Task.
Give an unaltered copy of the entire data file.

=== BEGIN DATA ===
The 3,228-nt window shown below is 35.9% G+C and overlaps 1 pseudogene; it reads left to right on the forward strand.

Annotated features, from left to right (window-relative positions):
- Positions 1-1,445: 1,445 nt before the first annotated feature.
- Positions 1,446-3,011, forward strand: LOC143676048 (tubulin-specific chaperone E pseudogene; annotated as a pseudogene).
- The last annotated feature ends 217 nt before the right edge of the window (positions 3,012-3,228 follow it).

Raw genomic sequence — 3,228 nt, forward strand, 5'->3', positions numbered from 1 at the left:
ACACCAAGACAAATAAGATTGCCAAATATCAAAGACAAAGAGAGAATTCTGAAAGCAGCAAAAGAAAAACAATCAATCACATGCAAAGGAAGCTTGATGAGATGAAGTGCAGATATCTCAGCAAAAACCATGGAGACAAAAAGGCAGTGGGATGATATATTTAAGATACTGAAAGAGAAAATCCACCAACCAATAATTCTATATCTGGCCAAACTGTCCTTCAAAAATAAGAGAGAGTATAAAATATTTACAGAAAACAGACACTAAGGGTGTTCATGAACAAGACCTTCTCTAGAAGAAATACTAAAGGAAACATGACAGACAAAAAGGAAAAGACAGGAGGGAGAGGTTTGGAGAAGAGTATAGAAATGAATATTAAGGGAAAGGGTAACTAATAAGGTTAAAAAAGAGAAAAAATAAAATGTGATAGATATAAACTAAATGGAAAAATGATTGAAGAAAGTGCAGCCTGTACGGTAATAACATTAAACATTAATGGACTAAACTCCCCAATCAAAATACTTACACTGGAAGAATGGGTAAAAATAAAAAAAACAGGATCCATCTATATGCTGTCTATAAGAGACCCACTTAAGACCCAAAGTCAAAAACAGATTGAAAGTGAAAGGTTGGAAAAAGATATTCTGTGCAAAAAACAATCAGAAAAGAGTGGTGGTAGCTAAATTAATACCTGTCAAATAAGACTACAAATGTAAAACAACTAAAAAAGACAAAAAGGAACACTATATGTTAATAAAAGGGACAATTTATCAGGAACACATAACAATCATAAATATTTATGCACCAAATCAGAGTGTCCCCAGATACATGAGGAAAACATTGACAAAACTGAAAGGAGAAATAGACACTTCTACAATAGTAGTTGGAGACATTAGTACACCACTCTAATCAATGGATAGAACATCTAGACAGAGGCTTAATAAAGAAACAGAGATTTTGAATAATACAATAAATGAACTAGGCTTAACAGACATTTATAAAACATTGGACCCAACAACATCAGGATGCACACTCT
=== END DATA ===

The 3,228-nt window shown below is 35.9% G+C and overlaps 1 pseudogene; it reads left to right on the forward strand.

Annotated features, from left to right (window-relative positions):
- Positions 1-1,445: 1,445 nt before the first annotated feature.
- Positions 1,446-3,011, forward strand: LOC143676048 (tubulin-specific chaperone E pseudogene; annotated as a pseudogene).
- The last annotated feature ends 217 nt before the right edge of the window (positions 3,012-3,228 follow it).

Raw genomic sequence — 3,228 nt, forward strand, 5'->3', positions numbered from 1 at the left:
ACACCAAGACAAATAAGATTGCCAAATATCAAAGACAAAGAGAGAATTCTGAAAGCAGCAAAAGAAAAACAATCAATCACATGCAAAGGAAGCTTGATGAGATGAAGTGCAGATATCTCAGCAAAAACCATGGAGACAAAAAGGCAGTGGGATGATATATTTAAGATACTGAAAGAGAAAATCCACCAACCAATAATTCTATATCTGGCCAAACTGTCCTTCAAAAATAAGAGAGAGTATAAAATATTTACAGAAAACAGACACTAAGGGTGTTCATGAACAAGACCTTCTCTAGAAGAAATACTAAAGGAAACATGACAGACAAAAAGGAAAAGACAGGAGGGAGAGGTTTGGAGAAGAGTATAGAAATGAATATTAAGGGAAAGGGTAACTAATAAGGTTAAAAAAGAGAAAAAATAAAATGTGATAGATATAAACTAAATGGAAAAATGATTGAAGAAAGTGCAGCCTGTACGGTAATAACATTAAACATTAATGGACTAAACTCCCCAATCAAAATACTTACACTGGAAGAATGGGTAAAAATAAAAAAAACAGGATCCATCTATATGCTGTCTATAAGAGACCCACTTAAGACCCAAAGTCAAAAACAGATTGAAAGTGAAAGGTTGGAAAAAGATATTCTGTGCAAAAAACAATCAGAAAAGAGTGGTGGTAGCTAAATTAATACCTGTCAAATAAGACTACAAATGTAAAACAACTAAAAAAGACAAAAAGGAACACTATATGTTAATAAAAGGGACAATTTATCAGGAACACATAACAATCATAAATATTTATGCACCAAATCAGAGTGTCCCCAGATACATGAGGAAAACATTGACAAAACTGAAAGGAGAAATAGACACTTCTACAATAGTAGTTGGAGACATTAGTACACCACTCTAATCAATGGATAGAACATCTAGACAGAGGCTTAATAAAGAAACAGAGATTTTGAATAATACAATAAATGAACTAGGCTTAACAGACATTTATAAAACATTGGACCCAACAACATCAGGATGCACACTCT